Kachemak Bay Campus celebrates staff retirements

Faculty, staff and students join classroom to share memories, say thank you and say goodbye to Caroline Venuti and Christine Thorsrud

A group of faculty, staff, students and community friends joined in an upstairs room at Kenai Peninsula College’s Kachemak Bay Campus on Friday, May 5, to say goodbye to long-time staff members Caroline Venuti from the Learning Resource Center and Christine Thorsrud, librarian technician.

Director Reid Brewer said the two — who were part of the campus for a collective 40 years — had “shown an amazing commitment to student education, faculty support and care for community members.”

“I think I speak for everyone when I say we really appreciate your dedication to the students and faculty for helping all of us do our jobs better and for your attention to detail,” he said.

Venuti started at the college in with the Youth Job Training Program, a short-term grant funded program that helped students from the age of 16 to 21 get skills necessary for employment. It included assistance in getting a GED, a driver’s license, various training programs, learning skills to interview for employment and, “helping people find a job and hold on to it,” Venuti said.

Her original position with the college was housed in Homer’s current HERC building. The current KBC building was not yet remodeled. When the college was remodeled and the Learning Resource Center was created, Venuti’s position changed to coordinator of the center. The LRC was intended to be a facility of the college with an atmosphere where the students felt welcome and encouraged to engage space accommodating to learning.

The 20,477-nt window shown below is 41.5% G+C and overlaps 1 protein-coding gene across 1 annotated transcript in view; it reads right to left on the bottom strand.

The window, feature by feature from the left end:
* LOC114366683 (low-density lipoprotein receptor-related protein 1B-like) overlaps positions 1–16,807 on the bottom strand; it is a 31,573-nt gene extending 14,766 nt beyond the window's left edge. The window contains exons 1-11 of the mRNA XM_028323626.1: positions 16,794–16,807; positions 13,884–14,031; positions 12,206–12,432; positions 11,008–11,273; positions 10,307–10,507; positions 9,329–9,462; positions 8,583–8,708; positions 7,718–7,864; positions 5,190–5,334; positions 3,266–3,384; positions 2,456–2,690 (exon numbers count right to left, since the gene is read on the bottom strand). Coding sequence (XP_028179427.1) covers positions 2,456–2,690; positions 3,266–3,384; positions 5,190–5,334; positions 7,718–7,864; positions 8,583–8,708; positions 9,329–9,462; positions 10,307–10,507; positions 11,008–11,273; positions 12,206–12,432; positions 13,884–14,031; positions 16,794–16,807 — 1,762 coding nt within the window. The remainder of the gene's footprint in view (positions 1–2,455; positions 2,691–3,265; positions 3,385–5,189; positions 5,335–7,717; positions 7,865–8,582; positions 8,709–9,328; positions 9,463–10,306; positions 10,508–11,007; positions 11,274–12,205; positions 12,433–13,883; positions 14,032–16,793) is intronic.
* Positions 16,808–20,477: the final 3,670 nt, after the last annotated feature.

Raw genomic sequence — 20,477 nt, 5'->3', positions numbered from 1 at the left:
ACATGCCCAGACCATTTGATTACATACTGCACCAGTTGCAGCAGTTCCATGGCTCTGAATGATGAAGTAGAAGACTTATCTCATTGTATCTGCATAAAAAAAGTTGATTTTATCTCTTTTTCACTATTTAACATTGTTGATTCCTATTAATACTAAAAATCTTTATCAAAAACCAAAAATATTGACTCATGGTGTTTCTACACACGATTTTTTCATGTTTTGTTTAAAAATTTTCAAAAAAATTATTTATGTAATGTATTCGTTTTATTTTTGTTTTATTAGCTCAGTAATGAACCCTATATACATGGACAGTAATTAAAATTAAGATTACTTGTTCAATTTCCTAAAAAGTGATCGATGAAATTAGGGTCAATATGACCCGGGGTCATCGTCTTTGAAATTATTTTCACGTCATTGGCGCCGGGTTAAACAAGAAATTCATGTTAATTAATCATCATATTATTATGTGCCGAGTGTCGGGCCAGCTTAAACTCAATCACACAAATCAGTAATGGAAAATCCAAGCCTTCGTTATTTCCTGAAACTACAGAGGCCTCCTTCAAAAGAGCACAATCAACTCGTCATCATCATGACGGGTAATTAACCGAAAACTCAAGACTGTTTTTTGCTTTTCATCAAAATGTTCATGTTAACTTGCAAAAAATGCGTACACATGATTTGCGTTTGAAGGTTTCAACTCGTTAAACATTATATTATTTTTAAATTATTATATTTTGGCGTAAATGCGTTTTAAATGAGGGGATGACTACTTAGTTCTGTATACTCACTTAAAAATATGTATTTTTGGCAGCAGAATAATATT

“At some point before COVID, I think I had four tutors working in there. It was very busy at one point but during COVID the enrollment dropped significantly,” she said. During COVID, the LRC was not always open and students would send Venuti papers electronically where she could edit and respond.

Before her positions at KBC, Venuti taught elementary school in Homer for about 20 years. Prior to that, she also taught at Hope Elementary for seven years and in Hunter Point in Quebec, Canada, for two years.

Venuti expects to remain busy in town with her own gardening and serving on Homer’s City Council. “I’m not planning on moving. I love Homer, this is my home,” she said.

Christine Thorsrud served as the library technician at KBC for 18 years.

“Over most of the years we had a very active, face-to-face student population. That’s changed a little as we transitioned to distance learning and virtual classes. But, for most of my time there things were very active in the computer lab, the library, the commons,” Thorsrud said.

“We have had such an incredible population of exceptional students. We have everything from jump-start students who are in high school all the way to students who were in their eighties. KBC was a marvelous place to work and take classes.”

Thorsrud talked about the benefit of published literature compared to online information.

“So much of what a person finds online is information but that is not necessarily knowledge,” she said.

Prior to KBC, Thorsrud worked at the Alaska Maritime National Wildlife Refuge with the Fish and Wildlife Service.

“This job has never felt like work; the college is a marvelous place to be. I feel like that every time I walk in the door,” she said.